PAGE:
The following announcement comes from D. E. Peters, superintendent of schools: 


“A public meeting will be held at the Neillsville High School for all electors of this school district on Monday evening, November 17, at 8 o’clock. At this time, the proposed new high school building will be discussed, and the architect will be here to try and answer any and all questions concerning the building.


This is the night before the school bond election, which will be held in the high school November 18.  The amount of the proposed issue is $285,000.                                         


Seven hundred or more children and youths flocked to the Halloween party given in the Legion Hall by the Women of the Moose.  This estimate of attendance has been made by Marion Linster, senior regent.  In addition, an uncounted number of grown-ups were in attendance helping with the entertainment.


Prizes were awarded for costumes, to different age groups.  


Mrs. B. H. Peterson tells of a new experience on Halloween.  She had been besieged by trick-or-treaters and told a little six-year old girl, who came in a costume and mask to the Peterson door, that she didn’t have much to give.  The little girl thought this over and then offered Mrs. Peterson whatever she wanted out of her bag of treats, already collected.


Mrs. Peterson was taken aback by this change-about and declined, but the little girl insisted on doing the treating.


Mrs. Peterson said the more she thinks about it the more amazed she is at this unusual occurrence.


A stock car racing track is being started south of the Withee city limits.  Bob Pence and Ray Petke are heading the project.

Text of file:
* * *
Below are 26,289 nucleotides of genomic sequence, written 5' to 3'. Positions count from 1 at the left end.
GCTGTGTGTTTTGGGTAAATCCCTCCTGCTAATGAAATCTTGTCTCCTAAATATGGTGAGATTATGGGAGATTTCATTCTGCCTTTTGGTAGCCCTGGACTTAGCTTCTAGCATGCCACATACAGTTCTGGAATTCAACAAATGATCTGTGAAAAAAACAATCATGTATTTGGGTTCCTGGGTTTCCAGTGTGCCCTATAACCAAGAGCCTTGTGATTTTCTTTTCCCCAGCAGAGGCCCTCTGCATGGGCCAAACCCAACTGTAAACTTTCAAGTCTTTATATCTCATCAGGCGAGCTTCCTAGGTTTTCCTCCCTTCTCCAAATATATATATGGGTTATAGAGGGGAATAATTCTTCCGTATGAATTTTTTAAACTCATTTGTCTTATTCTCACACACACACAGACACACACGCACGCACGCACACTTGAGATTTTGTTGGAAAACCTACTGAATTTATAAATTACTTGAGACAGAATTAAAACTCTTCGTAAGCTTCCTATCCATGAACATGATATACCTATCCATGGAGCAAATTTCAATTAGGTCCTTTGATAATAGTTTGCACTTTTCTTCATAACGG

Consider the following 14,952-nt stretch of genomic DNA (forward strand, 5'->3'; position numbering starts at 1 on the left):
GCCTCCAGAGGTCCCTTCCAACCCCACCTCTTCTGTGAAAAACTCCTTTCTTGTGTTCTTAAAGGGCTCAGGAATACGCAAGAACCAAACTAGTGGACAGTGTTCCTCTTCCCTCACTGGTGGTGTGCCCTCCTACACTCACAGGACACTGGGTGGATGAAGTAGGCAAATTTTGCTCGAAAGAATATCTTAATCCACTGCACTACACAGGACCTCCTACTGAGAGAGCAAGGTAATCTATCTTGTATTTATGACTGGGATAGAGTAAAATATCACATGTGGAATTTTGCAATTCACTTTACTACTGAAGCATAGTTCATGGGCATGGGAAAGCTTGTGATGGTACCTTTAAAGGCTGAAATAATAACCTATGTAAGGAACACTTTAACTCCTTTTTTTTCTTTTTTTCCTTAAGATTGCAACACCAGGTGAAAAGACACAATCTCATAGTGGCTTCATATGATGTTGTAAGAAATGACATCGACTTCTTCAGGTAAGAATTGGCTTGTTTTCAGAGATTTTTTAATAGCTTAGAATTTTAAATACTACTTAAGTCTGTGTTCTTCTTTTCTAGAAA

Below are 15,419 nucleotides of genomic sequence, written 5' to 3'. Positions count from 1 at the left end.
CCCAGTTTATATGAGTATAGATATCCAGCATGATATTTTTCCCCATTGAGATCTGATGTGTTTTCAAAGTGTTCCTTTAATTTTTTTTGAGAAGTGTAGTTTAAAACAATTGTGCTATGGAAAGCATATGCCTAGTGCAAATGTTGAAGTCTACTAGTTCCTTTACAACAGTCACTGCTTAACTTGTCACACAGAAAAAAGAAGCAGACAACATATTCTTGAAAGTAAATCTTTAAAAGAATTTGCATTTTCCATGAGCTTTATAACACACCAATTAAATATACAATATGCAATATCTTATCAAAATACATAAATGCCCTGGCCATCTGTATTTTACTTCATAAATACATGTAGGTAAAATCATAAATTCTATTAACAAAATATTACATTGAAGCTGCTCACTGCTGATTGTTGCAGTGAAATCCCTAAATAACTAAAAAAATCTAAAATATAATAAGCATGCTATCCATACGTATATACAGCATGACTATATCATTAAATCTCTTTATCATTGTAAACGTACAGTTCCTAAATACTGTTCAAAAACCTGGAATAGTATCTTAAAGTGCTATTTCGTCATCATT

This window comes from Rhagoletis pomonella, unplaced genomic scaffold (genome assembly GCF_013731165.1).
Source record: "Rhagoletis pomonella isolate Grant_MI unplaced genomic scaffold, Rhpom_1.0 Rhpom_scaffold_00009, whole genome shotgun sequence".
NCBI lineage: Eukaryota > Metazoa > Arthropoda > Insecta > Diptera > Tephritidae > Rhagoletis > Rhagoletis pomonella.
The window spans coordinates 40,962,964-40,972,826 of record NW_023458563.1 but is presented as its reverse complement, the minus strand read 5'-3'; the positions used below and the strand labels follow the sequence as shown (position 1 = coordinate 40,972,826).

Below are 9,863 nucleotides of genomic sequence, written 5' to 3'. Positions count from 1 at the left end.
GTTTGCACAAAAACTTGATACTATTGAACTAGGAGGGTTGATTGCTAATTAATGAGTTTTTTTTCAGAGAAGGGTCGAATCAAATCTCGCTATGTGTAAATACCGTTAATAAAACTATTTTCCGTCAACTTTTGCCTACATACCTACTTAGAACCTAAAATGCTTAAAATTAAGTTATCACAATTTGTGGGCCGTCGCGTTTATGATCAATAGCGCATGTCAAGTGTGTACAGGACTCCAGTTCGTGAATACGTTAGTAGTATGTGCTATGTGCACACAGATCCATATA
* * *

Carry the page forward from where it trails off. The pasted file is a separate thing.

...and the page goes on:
A drought of major proportions afflicts Clark County.  The county has experienced no appreciable rainfall since August 4.  That rainfall of 1.46 inches means that there has been virtually no moisture for growing things since in 100 days.


That drought is an immediate hazard in the woods, especially in the county forest.  All vegetation there is tinder dry.


News two weeks later:

Deer hunters, apparently being favored sons, got what a lot of common, ordinary folks couldn’t get for over 100 days, rain and so the season will be on starting Saturday.


Until the three-quarters of an inch of rain fell Sunday the fate of the seven-day forked-horn deer season was highly doubtful.  But Sunday’s rainfall, gave the green light to the season.


The fortieth anniversary of the Holy Family Church at Willard will be observed next Sunday.  The celebration marks the completion of the first church edifice, which was built by the early settlers.  Of these pioneers few now remain.  The observance will be marked by a supper, served at the West Side hall, followed by a dance.  The first regular pastor of this church was the Rev. J. J. Novak, who remained for 30 years.  Other early priests of brief tenure were the Rev. Pollak, Rev. Kastigar and the Rev. Boeckman.